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In the definition of indistinguishability obfuscation (iO), we have a probabilistic algorithm Obs that receives as input a circuit C, such that $i)$ the output Obs(C) is a circuit with the same functionality as C and $ii)$ for any $C_1$ and $C_2$ with the same functionality, we have that Obs($C_1$) is indistinguishable from Obs($C_2$).

Has a similar notion (and candidate construction) for a similar concept where the security holds for $C_1$ and $C_2$ are almost the same (i.e., they agree on all except a negligible fraction of the inputs, and it is computationally hard to find the points where they differ).

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  • $\begingroup$ Wouldn't "regular" iO imply this? Since $\text{Obs}$ needs to be efficient, in particular we can't use its output to distinguish between "almost-the-same" $C_1,C_2$, and so the outputs $\text{Obs}(C_1)$ and $\text{Obs}(C_2)$ must still be (computationally) indistinguishable as well? $\endgroup$ – Clement C. Mar 5 '20 at 6:20
  • $\begingroup$ Not by the (text-book) definition of iO. The security definition only asks that of C_1 and C_2 have the same functionality, their obfuscation are indistinguishable and if C_1 is not implementing the same function as C_2, anything could happen. Answering your comment, I just realized that maybe what I am asking is equivalent for Virtual Black Box obfuscation for evasive functions (what is known to be impossible in the most general case) $\endgroup$ – Alex Grilo Mar 6 '20 at 17:25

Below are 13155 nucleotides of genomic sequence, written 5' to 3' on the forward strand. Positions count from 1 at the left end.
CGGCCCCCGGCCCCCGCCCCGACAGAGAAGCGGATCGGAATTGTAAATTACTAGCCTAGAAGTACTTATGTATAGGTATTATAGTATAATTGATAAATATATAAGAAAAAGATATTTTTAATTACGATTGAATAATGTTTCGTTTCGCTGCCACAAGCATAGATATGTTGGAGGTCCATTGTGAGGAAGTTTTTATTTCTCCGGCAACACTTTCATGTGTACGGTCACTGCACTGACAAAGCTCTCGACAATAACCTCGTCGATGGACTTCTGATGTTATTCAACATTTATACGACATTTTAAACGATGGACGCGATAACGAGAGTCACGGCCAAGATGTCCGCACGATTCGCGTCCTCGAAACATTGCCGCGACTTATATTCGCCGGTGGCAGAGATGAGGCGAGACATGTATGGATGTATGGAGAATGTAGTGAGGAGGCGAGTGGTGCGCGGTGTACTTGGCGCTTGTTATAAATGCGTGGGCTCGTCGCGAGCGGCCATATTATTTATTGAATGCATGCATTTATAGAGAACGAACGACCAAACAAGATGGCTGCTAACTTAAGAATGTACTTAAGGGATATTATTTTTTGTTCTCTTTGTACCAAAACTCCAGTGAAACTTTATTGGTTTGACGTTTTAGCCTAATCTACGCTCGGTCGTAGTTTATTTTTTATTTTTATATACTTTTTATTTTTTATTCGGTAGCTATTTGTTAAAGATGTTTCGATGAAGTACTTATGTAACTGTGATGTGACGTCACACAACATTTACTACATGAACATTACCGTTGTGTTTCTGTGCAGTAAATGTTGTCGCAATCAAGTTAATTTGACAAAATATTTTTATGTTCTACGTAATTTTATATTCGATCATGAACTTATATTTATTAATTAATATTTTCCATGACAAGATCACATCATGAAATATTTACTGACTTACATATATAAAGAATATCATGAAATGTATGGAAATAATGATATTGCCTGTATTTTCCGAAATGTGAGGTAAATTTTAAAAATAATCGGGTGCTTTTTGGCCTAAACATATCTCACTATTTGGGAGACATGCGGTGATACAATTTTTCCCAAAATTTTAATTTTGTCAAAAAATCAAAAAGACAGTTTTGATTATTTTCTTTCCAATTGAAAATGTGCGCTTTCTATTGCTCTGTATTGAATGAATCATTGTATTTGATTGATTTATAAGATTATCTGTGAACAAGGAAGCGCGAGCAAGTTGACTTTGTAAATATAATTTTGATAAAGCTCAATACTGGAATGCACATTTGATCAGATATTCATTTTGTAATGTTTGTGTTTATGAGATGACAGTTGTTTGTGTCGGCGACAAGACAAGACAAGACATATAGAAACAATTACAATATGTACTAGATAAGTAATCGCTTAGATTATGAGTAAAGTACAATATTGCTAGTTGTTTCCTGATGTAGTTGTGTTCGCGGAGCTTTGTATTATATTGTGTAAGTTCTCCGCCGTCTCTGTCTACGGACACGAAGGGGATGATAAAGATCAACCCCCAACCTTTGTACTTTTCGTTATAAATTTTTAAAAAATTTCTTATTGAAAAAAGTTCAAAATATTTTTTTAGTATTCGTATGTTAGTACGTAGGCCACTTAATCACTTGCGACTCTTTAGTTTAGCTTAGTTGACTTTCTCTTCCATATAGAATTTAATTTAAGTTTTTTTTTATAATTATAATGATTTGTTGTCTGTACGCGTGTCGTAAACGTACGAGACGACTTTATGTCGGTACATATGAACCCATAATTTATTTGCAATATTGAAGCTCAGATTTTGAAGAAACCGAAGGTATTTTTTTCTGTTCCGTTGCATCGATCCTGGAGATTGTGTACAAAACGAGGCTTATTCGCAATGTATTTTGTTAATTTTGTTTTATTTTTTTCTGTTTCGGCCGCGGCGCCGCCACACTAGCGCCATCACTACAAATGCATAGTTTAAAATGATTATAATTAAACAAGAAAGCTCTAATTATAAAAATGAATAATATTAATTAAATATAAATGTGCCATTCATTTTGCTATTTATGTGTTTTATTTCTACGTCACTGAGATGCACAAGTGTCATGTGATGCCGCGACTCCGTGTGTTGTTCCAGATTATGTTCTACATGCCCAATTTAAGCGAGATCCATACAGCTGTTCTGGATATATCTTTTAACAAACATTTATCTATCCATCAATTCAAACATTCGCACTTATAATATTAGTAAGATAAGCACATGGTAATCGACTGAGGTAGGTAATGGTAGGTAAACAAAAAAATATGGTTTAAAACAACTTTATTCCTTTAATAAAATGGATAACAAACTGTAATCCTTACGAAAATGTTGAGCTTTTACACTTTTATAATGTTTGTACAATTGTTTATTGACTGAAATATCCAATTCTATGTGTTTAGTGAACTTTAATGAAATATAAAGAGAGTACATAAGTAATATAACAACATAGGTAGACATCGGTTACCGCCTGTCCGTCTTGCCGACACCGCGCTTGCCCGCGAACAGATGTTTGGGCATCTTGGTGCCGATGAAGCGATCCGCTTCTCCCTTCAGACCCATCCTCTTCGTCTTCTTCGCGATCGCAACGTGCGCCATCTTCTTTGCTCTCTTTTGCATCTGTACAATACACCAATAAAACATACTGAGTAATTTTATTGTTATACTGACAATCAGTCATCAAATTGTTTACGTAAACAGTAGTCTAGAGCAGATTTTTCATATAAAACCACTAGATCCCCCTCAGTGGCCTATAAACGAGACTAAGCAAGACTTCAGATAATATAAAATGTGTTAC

• $\begingroup$ I understand this is not guaranteed by the definition itself, but my point is that it could be implied by it — since $\textrm{Obs}$ is assumed efficient, it could otherwise be used to "break" the computational hardness of distinguishing $C_1$ and $C_2$. Otherwise: take $C_1\neq C_2$ (different functionality) computationally hard to distinguish. Pass them through $\textrm{Obs}$. If you can distinguish $\textrm{Obs}(C_1)$ from $\textrm{Obs}(C_2)$, then you have distinguished $C_1$ from $C_2$ (which was assumed hard). So $\textrm{Obs}(C_1)$, $\textrm{Obs}(C_2)$ must also be hard to distinguish. $\endgroup$ – Clement C. Mar 6 '20 at 18:16
  • $\begingroup$ (Unless I am botching something here, possibly two different notions of distinguishability?) $\endgroup$ – Clement C. Mar 6 '20 at 18:19
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    $\begingroup$ I can post a longer answer later, but a keyword you should look up for is differing input obfuscation. $\endgroup$ – Geoffroy Couteau Mar 7 '20 at 1:07
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I think the notion you're looking for is differing-inputs indistinguishability obfuscation(diO), or originally called extractability iO: https://eprint.iacr.org/2013/650.pdf

The definition of diO tells us: if there's a non-uniform PPT adversary that can distinguish the obfuscations of two circuits with "almost same" functionalities Obf($C_1$) and Obf($C_2$), then there exists a non-uniform PPT extractor that can extract an input(witness) $x$ where $C_1(x) \neq C_2(x)$. (the formal definition is on page 11)

If there are only polynomially many inputs where their outputs are different evaluated on $C_1, C_2$, then the standard iO definition also implies diO, using a binary search argument on the input space.

If there are negligible(in ratio) but exponentially many different outputs , then diO is a stronger assumption than standard iO. There are some negative results on the possibility of its existence in certain cases:

https://eprint.iacr.org/2016/162.pdf

https://eprint.iacr.org/2013/860.pdf

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